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Determinants of urinary dialkyl phosphate metabolites in midlife women: the Study of Women’s Health Across the Nation Multi-Pollutant Study (SWAN-MPS)



Biomonitoring data and determinants of urinary dialkylphosphate (DAP) metabolites, markers of organophosphate pesticides, in racially diverse, non-occupationally exposed populations are scarce.


This study evaluated urinary concentrations and potential determinants of DAP metabolites of organophosphate pesticides in a multi-site, multi-racial/ethnic cohort of women aged 45–56 years, the Study of Women’s Health Across the Nation Multi-Pollutant Study (SWAN-MPS).


We analyzed 963 urine samples collected in 1999–2000, the baseline of SWAN-MPS for longitudinal studies, and quantified DAP metabolites, including dimethyl alkylphosphates (DMAPs): dimethylphosphate (DMP), dimethylthiophosphate (DMTP), dimethyldithiophosphate (DMDTP); and diethyl alkylphosphates (DEAPs): diethylphosphate (DEP), diethylthiophosphate (DETP), diethyldithiophosphate (DEDTP), using gas chromatography and triple quadrupole mass spectroscopy. Adjusted least squared geometric means (LSGMs) and 95% confidence intervals (CIs) were computed to compare DAP concentrations by socio-demographic, behavioral and dietary factors.


The geometric means (geometric standard deviations) of total DAPs, DMAPs, and DEAPs were 141 (2.63) nmol/L, 102 (2.99) nmol/L, and 26.8 (2.46) nmol/L, respectively. Body mass index (BMI) was inversely associated with DMAPs and DEAPs: LSGM (95% CI) = 68.8 (55.7–84.9) and 21.0 (17.7–25.0) nmol/L for women with obesity vs. 102 (84.7–123) and 30.1 (25.7–35.1) nmol/L for women with normal/underweight, respectively. Fruit consumption was positively (74.9 (62.1–90.2) for less than 5–6 servings/week vs. 105 (84.8–130) nmol/L for 1 serving/day and more) whereas meat consumption was inversely associated with DMAPs (110 (95.0–128) for seldom vs. 82.3 (59.5–114) nmol/L for often consumption). Fresh apple consumption appears to be attributed to the DMAP differences. Alcohol consumption was positively associated with DEAPs (27.5 (23.1–32.7) for 2 drinks/week and more vs. 23.0 (20.0–26.6) nmol/L for less than 1 drink/month). Black women had higher concentrations of DEAPs compared with White women (27.3 (21.2–35.2) vs. 23.2 (20.2–26.7) nmol/L).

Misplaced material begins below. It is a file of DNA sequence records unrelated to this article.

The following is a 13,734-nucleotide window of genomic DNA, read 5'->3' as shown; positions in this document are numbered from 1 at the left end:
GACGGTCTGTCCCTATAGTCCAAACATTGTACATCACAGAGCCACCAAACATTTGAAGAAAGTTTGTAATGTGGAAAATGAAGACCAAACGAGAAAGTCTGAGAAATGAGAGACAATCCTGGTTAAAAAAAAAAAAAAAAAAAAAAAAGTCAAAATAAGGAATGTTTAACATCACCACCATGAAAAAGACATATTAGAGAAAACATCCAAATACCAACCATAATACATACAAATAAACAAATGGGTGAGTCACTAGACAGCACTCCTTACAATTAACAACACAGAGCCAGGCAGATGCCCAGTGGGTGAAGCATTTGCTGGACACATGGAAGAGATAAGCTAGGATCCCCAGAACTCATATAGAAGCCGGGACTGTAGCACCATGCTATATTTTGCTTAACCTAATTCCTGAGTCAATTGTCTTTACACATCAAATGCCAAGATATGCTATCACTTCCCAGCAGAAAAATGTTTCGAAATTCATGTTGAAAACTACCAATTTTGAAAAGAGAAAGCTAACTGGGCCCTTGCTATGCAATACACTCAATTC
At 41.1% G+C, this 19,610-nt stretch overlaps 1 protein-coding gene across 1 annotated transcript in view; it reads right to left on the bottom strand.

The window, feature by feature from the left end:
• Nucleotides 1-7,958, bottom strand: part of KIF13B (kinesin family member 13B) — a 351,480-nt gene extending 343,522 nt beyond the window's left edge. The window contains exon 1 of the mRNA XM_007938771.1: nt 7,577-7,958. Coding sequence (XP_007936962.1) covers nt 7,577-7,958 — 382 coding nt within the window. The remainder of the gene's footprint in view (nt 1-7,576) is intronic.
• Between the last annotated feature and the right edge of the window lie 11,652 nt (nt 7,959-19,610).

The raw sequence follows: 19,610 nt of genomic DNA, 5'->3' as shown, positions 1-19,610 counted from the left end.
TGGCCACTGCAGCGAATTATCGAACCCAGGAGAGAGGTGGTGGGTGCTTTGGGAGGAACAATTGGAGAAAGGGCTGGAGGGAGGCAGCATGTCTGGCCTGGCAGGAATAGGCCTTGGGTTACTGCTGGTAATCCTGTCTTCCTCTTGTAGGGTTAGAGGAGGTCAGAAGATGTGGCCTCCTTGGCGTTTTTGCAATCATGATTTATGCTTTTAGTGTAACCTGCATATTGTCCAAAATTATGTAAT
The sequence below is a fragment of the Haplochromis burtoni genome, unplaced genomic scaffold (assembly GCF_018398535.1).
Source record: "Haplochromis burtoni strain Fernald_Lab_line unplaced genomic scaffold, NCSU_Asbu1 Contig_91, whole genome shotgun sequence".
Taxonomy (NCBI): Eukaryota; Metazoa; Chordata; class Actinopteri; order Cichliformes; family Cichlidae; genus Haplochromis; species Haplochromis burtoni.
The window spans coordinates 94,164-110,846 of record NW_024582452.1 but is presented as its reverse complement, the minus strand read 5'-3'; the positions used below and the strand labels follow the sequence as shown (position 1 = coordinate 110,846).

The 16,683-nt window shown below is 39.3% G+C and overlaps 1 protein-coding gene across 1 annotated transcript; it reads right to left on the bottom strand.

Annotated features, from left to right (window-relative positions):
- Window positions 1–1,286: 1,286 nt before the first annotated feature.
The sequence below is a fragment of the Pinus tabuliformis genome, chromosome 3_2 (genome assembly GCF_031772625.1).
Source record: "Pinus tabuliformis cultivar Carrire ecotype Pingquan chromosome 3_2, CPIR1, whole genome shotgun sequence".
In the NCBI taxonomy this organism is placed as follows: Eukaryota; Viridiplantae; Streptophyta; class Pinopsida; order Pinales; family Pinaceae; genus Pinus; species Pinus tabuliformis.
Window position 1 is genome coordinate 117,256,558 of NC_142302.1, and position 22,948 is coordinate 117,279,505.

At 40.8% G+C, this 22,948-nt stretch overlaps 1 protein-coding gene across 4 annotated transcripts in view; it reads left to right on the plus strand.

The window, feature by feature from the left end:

Impact Statement

Organophosphate pesticides (OPs) are synthetic chemicals and currently the most widely used type of insecticides. We examined multi-site, multi-ethnic cohort of midlife women in the U.S. that offers a unique opportunity to evaluate major determinants of OP exposure. We improved OP metabolite detection rates and obtained accurate concentrations using an improved analytical technique. Our findings suggest that consumptions of fruit, meat and alcohol are important determinants of OP exposure for midlife women. Higher concentrations of diethyl OP metabolites in Black women compared to White women, even after accounting for dietary intake, suggests additional, but unknown racial-ethnic differences that affect exposure.

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Fig. 1: Spearman correlation coefficients for DAPs displayed using a heat map.
Fig. 2: Least squared geometric means of urinary DAP concentrations by site and race/ethnicity.

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Data availability

SWAN provides access to public use datasets that include data from SWAN screening, the baseline visit and follow-up visits ( To preserve participant confidentiality, some, but not all, of the data used for this manuscript are contained in the public use datasets. The corresponding author will on request detail the restrictions and any conditions under which access to some data may be provided. A link to the public use datasets is also located on the SWAN web site: Investigators who require assistance accessing the public use dataset may contact the SWAN Coordinating Center at the following email address: